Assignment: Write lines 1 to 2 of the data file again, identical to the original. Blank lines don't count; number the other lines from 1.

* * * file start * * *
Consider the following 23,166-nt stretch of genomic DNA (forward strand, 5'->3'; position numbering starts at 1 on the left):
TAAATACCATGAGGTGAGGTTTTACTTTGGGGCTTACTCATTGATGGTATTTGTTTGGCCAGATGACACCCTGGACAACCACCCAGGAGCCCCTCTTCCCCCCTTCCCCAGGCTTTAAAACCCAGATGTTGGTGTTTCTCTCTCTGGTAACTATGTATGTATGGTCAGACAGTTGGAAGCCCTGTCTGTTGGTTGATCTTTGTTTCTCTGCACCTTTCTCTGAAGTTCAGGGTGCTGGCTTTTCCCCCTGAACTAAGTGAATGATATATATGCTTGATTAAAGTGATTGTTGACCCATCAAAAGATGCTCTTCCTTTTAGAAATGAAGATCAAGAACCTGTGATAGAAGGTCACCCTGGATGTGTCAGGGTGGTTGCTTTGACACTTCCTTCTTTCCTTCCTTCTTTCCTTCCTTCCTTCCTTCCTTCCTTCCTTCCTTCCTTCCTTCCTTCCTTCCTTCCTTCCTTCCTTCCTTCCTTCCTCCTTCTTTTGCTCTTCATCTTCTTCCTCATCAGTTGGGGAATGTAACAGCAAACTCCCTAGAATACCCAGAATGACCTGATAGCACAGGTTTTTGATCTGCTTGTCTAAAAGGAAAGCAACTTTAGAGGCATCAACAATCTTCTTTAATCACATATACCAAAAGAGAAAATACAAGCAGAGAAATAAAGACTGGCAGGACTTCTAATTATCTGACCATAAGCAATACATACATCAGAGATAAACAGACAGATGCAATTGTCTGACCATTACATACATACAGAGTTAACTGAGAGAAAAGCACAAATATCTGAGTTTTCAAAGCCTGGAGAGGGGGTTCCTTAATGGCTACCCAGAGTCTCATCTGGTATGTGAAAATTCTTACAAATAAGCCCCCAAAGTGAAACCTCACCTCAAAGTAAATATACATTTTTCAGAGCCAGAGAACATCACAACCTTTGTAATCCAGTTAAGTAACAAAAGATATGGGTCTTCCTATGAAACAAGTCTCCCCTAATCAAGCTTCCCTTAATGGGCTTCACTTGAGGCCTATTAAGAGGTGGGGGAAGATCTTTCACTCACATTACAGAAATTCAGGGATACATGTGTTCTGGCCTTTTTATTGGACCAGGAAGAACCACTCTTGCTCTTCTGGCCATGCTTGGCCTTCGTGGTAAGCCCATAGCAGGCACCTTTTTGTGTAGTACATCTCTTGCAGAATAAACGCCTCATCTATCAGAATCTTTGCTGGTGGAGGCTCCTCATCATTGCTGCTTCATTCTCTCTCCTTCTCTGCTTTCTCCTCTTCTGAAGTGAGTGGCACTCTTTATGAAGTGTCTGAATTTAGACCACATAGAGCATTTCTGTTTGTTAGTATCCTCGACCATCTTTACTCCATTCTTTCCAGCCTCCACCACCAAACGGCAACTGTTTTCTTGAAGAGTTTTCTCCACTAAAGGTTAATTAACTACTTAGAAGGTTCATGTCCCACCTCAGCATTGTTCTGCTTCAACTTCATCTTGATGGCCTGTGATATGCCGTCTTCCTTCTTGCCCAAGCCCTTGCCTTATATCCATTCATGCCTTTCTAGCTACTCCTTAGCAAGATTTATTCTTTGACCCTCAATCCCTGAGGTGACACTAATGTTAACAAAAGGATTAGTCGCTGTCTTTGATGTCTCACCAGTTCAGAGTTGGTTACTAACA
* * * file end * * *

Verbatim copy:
Consider the following 23,166-nt stretch of genomic DNA (forward strand, 5'->3'; position numbering starts at 1 on the left):
TAAATACCATGAGGTGAGGTTTTACTTTGGGGCTTACTCATTGATGGTATTTGTTTGGCCAGATGACACCCTGGACAACCACCCAGGAGCCCCTCTTCCCCCCTTCCCCAGGCTTTAAAACCCAGATGTTGGTGTTTCTCTCTCTGGTAACTATGTATGTATGGTCAGACAGTTGGAAGCCCTGTCTGTTGGTTGATCTTTGTTTCTCTGCACCTTTCTCTGAAGTTCAGGGTGCTGGCTTTTCCCCCTGAACTAAGTGAATGATATATATGCTTGATTAAAGTGATTGTTGACCCATCAAAAGATGCTCTTCCTTTTAGAAATGAAGATCAAGAACCTGTGATAGAAGGTCACCCTGGATGTGTCAGGGTGGTTGCTTTGACACTTCCTTCTTTCCTTCCTTCTTTCCTTCCTTCCTTCCTTCCTTCCTTCCTTCCTTCCTTCCTTCCTTCCTTCCTTCCTTCCTTCCTTCCTTCCTTCCTCCTTCTTTTGCTCTTCATCTTCTTCCTCATCAGTTGGGGAATGTAACAGCAAACTCCCTAGAATACCCAGAATGACCTGATAGCACAGGTTTTTGATCTGCTTGTCTAAAAGGAAAGCAACTTTAGAGGCATCAACAATCTTCTTTAATCACATATACCAAAAGAGAAAATACAAGCAGAGAAATAAAGACTGGCAGGACTTCTAATTATCTGACCATAAGCAATACATACATCAGAGATAAACAGACAGATGCAATTGTCTGACCATTACATACATACAGAGTTAACTGAGAGAAAAGCACAAATATCTGAGTTTTCAAAGCCTGGAGAGGGGGTTCCTTAATGGCTACCCAGAGTCTCATCTGGTATGTGAAAATTCTTACAAATAAGCCCCCAAAGTGAAACCTCACCTCAAAGTAAATATACATTTTTCAGAGCCAGAGAACATCACAACCTTTGTAATCCAGTTAAGTAACAAAAGATATGGGTCTTCCTATGAAACAAGTCTCCCCTAATCAAGCTTCCCTTAATGGGCTTCACTTGAGGCCTATTAAGAGGTGGGGGAAGATCTTTCACTCACATTACAGAAATTCAGGGATACATGTGTTCTGGCCTTTTTATTGGACCAGGAAGAACCACTCTTGCTCTTCTGGCCATGCTTGGCCTTCGTGGTAAGCCCATAGCAGGCACCTTTTTGTGTAGTACATCTCTTGCAGAATAAACGCCTCATCTATCAGAATCTTTGCTGGTGGAGGCTCCTCATCATTGCTGCTTCATTCTCTCTCCTTCTCTGCTTTCTCCTCTTCTGAAGTGAGTGGCACTCTTTATGAAGTGTCTGAATTTAGACCACATAGAGCATTTCTGTTTGTTAGTATCCTCGACCATCTTTACTCCATTCTTTCCAGCCTCCACCACCAAACGGCAACTGTTTTCTTGAAGAGTTTTCTCCACTAAAGGTTAATTAACTACTTAGAAGGTTCATGTCCCACCTCAGCATTGTTCTGCTTCAACTTCATCTTGATGGCCTGTGATATGCCGTCTTCCTTCTTGCCCAAGCCCTTGCCTTATATCCATTCATGCCTTTCTAGCTACTCCTTAGCAAGATTTATTCTTTGACCCTCAATCCCTGAGGTGACACTAATGTTAACAAAAGGATTAGTCGCTGTCTTTGATGTCTCACCAGTTCAGAGTTGGTTACTAACA